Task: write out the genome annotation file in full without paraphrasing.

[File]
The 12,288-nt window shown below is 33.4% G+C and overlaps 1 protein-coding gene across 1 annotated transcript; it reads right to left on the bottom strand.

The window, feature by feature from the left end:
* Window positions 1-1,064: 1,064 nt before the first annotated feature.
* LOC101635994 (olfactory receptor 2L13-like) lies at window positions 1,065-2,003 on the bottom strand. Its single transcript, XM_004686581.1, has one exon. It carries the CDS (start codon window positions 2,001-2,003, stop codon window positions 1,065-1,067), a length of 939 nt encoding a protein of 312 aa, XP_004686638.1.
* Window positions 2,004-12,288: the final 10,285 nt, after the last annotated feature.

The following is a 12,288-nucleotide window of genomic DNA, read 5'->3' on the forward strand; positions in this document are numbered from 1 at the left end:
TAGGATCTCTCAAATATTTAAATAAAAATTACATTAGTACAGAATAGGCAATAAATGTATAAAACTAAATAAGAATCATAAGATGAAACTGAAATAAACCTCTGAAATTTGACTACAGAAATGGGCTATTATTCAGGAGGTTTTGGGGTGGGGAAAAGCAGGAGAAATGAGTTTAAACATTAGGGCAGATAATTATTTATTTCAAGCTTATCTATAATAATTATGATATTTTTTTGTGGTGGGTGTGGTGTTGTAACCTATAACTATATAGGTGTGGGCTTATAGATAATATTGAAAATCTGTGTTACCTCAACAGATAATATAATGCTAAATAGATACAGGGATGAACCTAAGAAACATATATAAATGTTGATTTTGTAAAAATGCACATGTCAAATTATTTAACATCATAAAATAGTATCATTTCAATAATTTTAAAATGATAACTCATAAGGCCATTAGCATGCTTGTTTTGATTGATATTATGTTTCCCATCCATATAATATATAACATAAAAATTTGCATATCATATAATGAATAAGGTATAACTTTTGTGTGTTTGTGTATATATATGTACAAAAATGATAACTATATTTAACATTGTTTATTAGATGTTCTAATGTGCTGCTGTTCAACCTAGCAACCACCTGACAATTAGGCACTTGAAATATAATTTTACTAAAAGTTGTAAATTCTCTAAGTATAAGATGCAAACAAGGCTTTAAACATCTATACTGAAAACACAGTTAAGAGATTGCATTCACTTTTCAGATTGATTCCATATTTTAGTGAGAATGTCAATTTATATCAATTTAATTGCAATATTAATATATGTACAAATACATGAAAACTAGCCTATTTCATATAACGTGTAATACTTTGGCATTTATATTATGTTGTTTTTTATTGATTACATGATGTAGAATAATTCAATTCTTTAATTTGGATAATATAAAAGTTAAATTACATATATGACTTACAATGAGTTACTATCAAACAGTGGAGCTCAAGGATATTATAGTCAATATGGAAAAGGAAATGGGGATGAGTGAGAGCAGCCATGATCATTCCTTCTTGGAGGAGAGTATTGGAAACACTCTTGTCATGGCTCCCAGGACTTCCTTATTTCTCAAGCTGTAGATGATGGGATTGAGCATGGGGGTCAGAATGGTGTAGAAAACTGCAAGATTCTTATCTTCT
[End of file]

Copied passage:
The 12,288-nt window shown below is 33.4% G+C and overlaps 1 protein-coding gene across 1 annotated transcript; it reads right to left on the bottom strand.

The window, feature by feature from the left end:
* Window positions 1-1,064: 1,064 nt before the first annotated feature.
* LOC101635994 (olfactory receptor 2L13-like) lies at window positions 1,065-2,003 on the bottom strand. Its single transcript, XM_004686581.1, has one exon. It carries the CDS (start codon window positions 2,001-2,003, stop codon window positions 1,065-1,067), a length of 939 nt encoding a protein of 312 aa, XP_004686638.1.
* Window positions 2,004-12,288: the final 10,285 nt, after the last annotated feature.

The following is a 12,288-nucleotide window of genomic DNA, read 5'->3' on the forward strand; positions in this document are numbered from 1 at the left end:
TAGGATCTCTCAAATATTTAAATAAAAATTACATTAGTACAGAATAGGCAATAAATGTATAAAACTAAATAAGAATCATAAGATGAAACTGAAATAAACCTCTGAAATTTGACTACAGAAATGGGCTATTATTCAGGAGGTTTTGGGGTGGGGAAAAGCAGGAGAAATGAGTTTAAACATTAGGGCAGATAATTATTTATTTCAAGCTTATCTATAATAATTATGATATTTTTTTGTGGTGGGTGTGGTGTTGTAACCTATAACTATATAGGTGTGGGCTTATAGATAATATTGAAAATCTGTGTTACCTCAACAGATAATATAATGCTAAATAGATACAGGGATGAACCTAAGAAACATATATAAATGTTGATTTTGTAAAAATGCACATGTCAAATTATTTAACATCATAAAATAGTATCATTTCAATAATTTTAAAATGATAACTCATAAGGCCATTAGCATGCTTGTTTTGATTGATATTATGTTTCCCATCCATATAATATATAACATAAAAATTTGCATATCATATAATGAATAAGGTATAACTTTTGTGTGTTTGTGTATATATATGTACAAAAATGATAACTATATTTAACATTGTTTATTAGATGTTCTAATGTGCTGCTGTTCAACCTAGCAACCACCTGACAATTAGGCACTTGAAATATAATTTTACTAAAAGTTGTAAATTCTCTAAGTATAAGATGCAAACAAGGCTTTAAACATCTATACTGAAAACACAGTTAAGAGATTGCATTCACTTTTCAGATTGATTCCATATTTTAGTGAGAATGTCAATTTATATCAATTTAATTGCAATATTAATATATGTACAAATACATGAAAACTAGCCTATTTCATATAACGTGTAATACTTTGGCATTTATATTATGTTGTTTTTTATTGATTACATGATGTAGAATAATTCAATTCTTTAATTTGGATAATATAAAAGTTAAATTACATATATGACTTACAATGAGTTACTATCAAACAGTGGAGCTCAAGGATATTATAGTCAATATGGAAAAGGAAATGGGGATGAGTGAGAGCAGCCATGATCATTCCTTCTTGGAGGAGAGTATTGGAAACACTCTTGTCATGGCTCCCAGGACTTCCTTATTTCTCAAGCTGTAGATGATGGGATTGAGCATGGGGGTCAGAATGGTGTAGAAAACTGCAAGATTCTTATCTTCT